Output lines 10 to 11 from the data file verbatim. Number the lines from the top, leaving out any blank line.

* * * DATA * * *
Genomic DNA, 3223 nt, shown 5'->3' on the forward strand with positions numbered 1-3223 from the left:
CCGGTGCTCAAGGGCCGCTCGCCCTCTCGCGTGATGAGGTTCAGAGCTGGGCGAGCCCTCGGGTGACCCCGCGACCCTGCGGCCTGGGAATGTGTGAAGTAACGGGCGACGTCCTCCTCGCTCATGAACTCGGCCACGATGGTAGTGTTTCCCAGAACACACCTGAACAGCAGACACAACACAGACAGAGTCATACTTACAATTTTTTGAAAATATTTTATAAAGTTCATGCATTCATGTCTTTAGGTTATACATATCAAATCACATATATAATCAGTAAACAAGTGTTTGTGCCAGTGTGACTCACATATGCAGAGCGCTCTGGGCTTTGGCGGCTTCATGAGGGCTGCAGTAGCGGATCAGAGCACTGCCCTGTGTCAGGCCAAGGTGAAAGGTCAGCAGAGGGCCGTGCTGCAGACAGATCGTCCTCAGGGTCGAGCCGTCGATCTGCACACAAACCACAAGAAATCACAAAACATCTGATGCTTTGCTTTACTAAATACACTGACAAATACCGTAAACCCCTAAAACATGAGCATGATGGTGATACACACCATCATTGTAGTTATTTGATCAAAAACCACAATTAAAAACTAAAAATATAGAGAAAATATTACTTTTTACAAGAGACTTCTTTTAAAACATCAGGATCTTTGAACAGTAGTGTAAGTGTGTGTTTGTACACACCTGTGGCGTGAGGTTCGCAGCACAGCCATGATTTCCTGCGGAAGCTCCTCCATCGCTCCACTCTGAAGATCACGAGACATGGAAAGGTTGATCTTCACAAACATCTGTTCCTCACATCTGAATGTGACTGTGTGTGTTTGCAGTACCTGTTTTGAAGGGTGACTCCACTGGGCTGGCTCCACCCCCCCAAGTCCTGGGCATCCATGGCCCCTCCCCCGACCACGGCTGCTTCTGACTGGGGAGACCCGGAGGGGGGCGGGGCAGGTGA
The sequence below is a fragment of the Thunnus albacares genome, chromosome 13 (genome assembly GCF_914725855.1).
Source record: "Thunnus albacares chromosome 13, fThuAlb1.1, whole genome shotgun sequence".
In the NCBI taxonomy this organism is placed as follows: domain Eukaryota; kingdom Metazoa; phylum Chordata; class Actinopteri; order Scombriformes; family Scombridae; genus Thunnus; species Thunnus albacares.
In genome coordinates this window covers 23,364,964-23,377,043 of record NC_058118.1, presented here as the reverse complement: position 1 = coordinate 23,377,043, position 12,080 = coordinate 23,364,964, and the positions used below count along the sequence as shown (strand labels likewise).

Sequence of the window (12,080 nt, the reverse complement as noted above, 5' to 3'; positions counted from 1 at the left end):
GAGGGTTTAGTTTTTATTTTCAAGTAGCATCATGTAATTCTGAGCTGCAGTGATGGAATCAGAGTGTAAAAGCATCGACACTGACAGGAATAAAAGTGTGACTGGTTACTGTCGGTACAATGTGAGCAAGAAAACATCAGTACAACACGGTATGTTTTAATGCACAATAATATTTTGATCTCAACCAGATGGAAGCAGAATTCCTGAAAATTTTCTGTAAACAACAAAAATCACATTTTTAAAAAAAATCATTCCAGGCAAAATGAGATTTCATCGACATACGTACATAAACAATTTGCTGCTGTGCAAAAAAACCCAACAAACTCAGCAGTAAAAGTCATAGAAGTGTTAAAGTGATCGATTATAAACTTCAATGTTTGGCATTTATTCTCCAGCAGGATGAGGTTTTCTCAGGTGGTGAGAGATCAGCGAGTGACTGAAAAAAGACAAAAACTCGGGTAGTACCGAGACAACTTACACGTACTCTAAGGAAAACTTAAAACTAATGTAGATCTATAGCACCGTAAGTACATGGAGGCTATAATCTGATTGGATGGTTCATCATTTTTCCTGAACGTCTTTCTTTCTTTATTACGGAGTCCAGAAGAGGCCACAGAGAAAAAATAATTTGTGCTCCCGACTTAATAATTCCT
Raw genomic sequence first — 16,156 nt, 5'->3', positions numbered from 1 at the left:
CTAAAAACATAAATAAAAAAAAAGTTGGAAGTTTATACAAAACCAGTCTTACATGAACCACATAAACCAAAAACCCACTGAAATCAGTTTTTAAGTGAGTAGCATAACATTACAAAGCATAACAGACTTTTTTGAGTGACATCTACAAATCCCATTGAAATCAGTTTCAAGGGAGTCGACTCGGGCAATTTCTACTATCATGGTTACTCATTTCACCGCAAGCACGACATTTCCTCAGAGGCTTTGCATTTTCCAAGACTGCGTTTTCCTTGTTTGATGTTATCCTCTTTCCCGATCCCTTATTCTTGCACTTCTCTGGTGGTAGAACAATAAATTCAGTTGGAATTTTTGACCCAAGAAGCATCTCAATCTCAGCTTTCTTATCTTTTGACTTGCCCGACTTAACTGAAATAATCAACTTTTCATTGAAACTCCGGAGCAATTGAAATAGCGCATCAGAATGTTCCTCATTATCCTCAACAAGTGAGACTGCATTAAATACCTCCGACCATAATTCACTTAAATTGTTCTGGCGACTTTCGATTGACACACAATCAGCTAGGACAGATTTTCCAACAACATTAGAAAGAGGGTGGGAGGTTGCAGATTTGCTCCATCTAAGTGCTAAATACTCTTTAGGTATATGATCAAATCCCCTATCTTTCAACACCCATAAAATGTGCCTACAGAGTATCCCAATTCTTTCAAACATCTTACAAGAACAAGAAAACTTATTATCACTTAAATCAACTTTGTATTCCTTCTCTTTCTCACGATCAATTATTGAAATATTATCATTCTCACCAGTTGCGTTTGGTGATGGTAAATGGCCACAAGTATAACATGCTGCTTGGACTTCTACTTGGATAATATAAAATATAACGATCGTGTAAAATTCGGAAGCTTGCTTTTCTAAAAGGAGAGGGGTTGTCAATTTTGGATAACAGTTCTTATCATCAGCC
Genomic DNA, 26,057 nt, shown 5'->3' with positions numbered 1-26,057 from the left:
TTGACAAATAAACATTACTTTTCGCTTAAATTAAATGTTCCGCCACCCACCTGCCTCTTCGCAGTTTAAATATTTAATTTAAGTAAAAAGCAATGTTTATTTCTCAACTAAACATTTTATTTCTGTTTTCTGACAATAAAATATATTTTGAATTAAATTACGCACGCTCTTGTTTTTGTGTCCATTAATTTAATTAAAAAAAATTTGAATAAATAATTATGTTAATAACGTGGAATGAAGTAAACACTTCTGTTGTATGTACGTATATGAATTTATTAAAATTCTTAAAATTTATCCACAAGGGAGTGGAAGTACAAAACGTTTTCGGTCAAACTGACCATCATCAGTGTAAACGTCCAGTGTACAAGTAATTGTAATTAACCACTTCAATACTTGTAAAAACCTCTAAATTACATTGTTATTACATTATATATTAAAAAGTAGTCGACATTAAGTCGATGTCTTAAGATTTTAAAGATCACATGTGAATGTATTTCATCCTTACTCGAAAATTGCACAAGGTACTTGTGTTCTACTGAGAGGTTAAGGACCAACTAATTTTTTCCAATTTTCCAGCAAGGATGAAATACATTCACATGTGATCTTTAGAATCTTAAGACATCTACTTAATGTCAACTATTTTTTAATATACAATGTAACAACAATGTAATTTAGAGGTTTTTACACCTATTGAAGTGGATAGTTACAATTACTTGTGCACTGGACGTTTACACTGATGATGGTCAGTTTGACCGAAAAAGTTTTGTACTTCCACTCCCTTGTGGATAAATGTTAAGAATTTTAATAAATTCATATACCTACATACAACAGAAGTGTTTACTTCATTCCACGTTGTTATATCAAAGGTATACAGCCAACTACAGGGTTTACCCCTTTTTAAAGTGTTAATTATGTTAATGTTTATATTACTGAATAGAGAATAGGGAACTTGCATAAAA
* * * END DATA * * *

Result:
CTAAAAACATAAATAAAAAAAAAGTTGGAAGTTTATACAAAACCAGTCTTACATGAACCACATAAACCAAAAACCCACTGAAATCAGTTTTTAAGTGAGTAGCATAACATTACAAAGCATAACAGACTTTTTTGAGTGACATCTACAAATCCCATTGAAATCAGTTTCAAGGGAGTCGACTCGGGCAATTTCTACTATCATGGTTACTCATTTCACCGCAAGCACGACATTTCCTCAGAGGCTTTGCATTTTCCAAGACTGCGTTTTCCTTGTTTGATGTTATCCTCTTTCCCGATCCCTTATTCTTGCACTTCTCTGGTGGTAGAACAATAAATTCAGTTGGAATTTTTGACCCAAGAAGCATCTCAATCTCAGCTTTCTTATCTTTTGACTTGCCCGACTTAACTGAAATAATCAACTTTTCATTGAAACTCCGGAGCAATTGAAATAGCGCATCAGAATGTTCCTCATTATCCTCAACAAGTGAGACTGCATTAAATACCTCCGACCATAATTCACTTAAATTGTTCTGGCGACTTTCGATTGACACACAATCAGCTAGGACAGATTTTCCAACAACATTAGAAAGAGGGTGGGAGGTTGCAGATTTGCTCCATCTAAGTGCTAAATACTCTTTAGGTATATGATCAAATCCCCTATCTTTCAACACCCATAAAATGTGCCTACAGAGTATCCCAATTCTTTCAAACATCTTACAAGAACAAGAAAACTTATTATCACTTAAATCAACTTTGTATTCCTTCTCTTTCTCACGATCAATTATTGAAATATTATCATTCTCACCAGTTGCGTTTGGTGATGGTAAATGGCCACAAGTATAACATGCTGCTTGGACTTCTACTTGGATAATATAAAATATAACGATCGTGTAAAATTCGGAAGCTTGCTTTTCTAAAAGGAGAGGGGTTGTCAATTTTGGATAACAGTTCTTATCATCAGCC
Genomic DNA, 26,057 nt, shown 5'->3' with positions numbered 1-26,057 from the left: